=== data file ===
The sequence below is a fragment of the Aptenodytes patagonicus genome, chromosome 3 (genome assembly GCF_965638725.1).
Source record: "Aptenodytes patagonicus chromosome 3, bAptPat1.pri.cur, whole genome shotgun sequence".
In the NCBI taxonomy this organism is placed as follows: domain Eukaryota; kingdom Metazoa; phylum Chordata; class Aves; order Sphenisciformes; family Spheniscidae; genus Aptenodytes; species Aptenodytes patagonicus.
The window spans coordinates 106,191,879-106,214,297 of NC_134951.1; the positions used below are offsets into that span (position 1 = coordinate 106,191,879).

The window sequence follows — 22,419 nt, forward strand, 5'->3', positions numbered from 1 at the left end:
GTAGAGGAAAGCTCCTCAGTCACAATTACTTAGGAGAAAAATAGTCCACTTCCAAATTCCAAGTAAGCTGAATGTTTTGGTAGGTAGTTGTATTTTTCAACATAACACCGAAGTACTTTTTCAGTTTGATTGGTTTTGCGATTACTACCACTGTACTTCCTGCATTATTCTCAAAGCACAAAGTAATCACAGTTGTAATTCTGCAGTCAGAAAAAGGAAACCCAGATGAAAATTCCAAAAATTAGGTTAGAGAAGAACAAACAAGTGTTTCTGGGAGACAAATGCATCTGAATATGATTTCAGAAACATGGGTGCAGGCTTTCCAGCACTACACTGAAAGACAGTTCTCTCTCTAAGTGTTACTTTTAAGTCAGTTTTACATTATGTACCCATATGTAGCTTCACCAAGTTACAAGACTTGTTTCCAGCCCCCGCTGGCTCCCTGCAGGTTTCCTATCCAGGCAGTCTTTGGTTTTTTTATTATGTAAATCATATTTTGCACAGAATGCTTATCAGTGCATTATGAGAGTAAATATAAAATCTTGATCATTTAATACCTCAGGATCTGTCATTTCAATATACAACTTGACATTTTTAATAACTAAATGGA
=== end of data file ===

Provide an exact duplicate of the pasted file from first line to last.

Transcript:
The sequence below is a fragment of the Aptenodytes patagonicus genome, chromosome 3 (genome assembly GCF_965638725.1).
Source record: "Aptenodytes patagonicus chromosome 3, bAptPat1.pri.cur, whole genome shotgun sequence".
In the NCBI taxonomy this organism is placed as follows: domain Eukaryota; kingdom Metazoa; phylum Chordata; class Aves; order Sphenisciformes; family Spheniscidae; genus Aptenodytes; species Aptenodytes patagonicus.
The window spans coordinates 106,191,879-106,214,297 of NC_134951.1; the positions used below are offsets into that span (position 1 = coordinate 106,191,879).

The window sequence follows — 22,419 nt, forward strand, 5'->3', positions numbered from 1 at the left end:
GTAGAGGAAAGCTCCTCAGTCACAATTACTTAGGAGAAAAATAGTCCACTTCCAAATTCCAAGTAAGCTGAATGTTTTGGTAGGTAGTTGTATTTTTCAACATAACACCGAAGTACTTTTTCAGTTTGATTGGTTTTGCGATTACTACCACTGTACTTCCTGCATTATTCTCAAAGCACAAAGTAATCACAGTTGTAATTCTGCAGTCAGAAAAAGGAAACCCAGATGAAAATTCCAAAAATTAGGTTAGAGAAGAACAAACAAGTGTTTCTGGGAGACAAATGCATCTGAATATGATTTCAGAAACATGGGTGCAGGCTTTCCAGCACTACACTGAAAGACAGTTCTCTCTCTAAGTGTTACTTTTAAGTCAGTTTTACATTATGTACCCATATGTAGCTTCACCAAGTTACAAGACTTGTTTCCAGCCCCCGCTGGCTCCCTGCAGGTTTCCTATCCAGGCAGTCTTTGGTTTTTTTATTATGTAAATCATATTTTGCACAGAATGCTTATCAGTGCATTATGAGAGTAAATATAAAATCTTGATCATTTAATACCTCAGGATCTGTCATTTCAATATACAACTTGACATTTTTAATAACTAAATGGA